The Hellenic Shortsea Shipowners Association (HSSA) president, Charalampos Simantonis told a Brussels workshop, that measures and initiatives need to be adopted at the European level to improve the efficiency and competitiveness of the European fleet.
He said these initiatives should cover financing, the cutting of bureaucracy and the introduction of new ways of transporting commodities, adding that in the face of the new 2020 regulations motives need to be introduced that encourage the upgrading of the shortsea fleet in line with the requirements of the new regulations.
Simantonis was speaking at a one-day workshop organised at the European parliament by the HSSA and Greek Euro MP, Miltiadis Kyrkos. Titled 'Short Sea Shipping: Defining trends-removing bottlenecks' the workshop’s target was to highlight the key factors affecting the competitiveness of the Greek and the wider Mediterranean shortsea industry as well as discuss the trends that will prevail in view of the implementation of the new regulations in 2020.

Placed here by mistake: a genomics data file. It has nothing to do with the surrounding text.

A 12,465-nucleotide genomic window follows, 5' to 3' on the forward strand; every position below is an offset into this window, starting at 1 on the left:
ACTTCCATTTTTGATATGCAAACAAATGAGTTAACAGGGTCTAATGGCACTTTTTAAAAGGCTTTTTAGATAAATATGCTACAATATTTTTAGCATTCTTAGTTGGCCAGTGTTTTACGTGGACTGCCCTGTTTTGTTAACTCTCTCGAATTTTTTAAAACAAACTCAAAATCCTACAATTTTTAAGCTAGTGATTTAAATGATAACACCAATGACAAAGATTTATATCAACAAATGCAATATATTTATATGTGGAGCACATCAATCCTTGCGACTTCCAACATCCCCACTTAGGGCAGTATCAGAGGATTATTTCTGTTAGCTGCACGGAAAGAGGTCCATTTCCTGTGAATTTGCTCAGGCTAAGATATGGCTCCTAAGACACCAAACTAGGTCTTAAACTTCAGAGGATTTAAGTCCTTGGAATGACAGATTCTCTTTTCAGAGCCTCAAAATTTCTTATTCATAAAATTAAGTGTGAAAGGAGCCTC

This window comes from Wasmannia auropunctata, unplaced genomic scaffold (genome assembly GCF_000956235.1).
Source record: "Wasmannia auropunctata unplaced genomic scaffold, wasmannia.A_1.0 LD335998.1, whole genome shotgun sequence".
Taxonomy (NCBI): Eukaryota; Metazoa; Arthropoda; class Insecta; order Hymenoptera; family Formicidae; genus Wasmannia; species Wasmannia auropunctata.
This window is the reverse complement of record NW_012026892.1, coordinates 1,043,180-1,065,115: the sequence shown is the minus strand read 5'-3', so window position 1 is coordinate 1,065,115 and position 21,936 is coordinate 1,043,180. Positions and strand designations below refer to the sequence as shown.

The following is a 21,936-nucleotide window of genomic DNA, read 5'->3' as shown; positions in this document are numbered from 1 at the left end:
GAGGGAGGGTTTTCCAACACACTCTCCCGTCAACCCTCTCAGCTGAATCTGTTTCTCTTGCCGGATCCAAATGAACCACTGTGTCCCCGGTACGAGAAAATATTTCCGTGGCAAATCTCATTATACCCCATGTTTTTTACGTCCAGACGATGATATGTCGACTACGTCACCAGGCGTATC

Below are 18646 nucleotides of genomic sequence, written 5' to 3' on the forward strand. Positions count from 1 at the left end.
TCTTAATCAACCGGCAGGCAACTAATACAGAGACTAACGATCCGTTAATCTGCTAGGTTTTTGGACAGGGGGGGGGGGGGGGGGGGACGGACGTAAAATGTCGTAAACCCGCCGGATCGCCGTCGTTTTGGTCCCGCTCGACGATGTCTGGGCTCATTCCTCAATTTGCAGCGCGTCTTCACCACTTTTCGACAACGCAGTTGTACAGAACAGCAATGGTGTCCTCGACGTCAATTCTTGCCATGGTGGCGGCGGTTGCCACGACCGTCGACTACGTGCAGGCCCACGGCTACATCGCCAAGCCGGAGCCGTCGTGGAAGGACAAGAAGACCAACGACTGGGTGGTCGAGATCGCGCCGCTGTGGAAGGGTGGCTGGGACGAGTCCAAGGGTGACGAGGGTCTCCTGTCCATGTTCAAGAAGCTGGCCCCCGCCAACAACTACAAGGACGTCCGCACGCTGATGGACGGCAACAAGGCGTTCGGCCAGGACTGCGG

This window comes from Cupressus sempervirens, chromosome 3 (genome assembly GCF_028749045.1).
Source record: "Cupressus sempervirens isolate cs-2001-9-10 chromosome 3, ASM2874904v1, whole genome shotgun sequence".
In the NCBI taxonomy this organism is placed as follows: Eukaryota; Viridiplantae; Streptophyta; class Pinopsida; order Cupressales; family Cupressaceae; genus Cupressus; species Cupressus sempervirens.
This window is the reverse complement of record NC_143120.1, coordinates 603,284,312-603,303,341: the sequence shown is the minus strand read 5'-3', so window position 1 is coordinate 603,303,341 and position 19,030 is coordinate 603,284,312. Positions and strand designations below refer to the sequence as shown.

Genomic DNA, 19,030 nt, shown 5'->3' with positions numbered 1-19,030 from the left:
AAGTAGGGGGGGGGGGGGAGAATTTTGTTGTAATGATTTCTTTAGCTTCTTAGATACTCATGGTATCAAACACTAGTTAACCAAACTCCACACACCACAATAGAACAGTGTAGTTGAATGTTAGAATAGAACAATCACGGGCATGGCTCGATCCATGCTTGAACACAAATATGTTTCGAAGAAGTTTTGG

Simantonis said that in the face of the new 2020 regulations motives need to be introduced that encourage the upgrading of the shortsea fleet in line with the requirements of the new regulations.
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Attended by Greek and foreign MEPs, representatives of Greece's EU office, DG Move and the European Commission, the one-day workshop was told by Kyrkos of the advantages of short-sea shipping and the role the sector plays in the community's economy and in the employment market.
Members of the eight-strong HSSA delegation spoke of the opportunity for, indeed the need for European shipyards to attract newbuildings, and warned the challenge of adapting to the new regulations would possibly result in a reduction of the short sea fleet in the Mediterranean.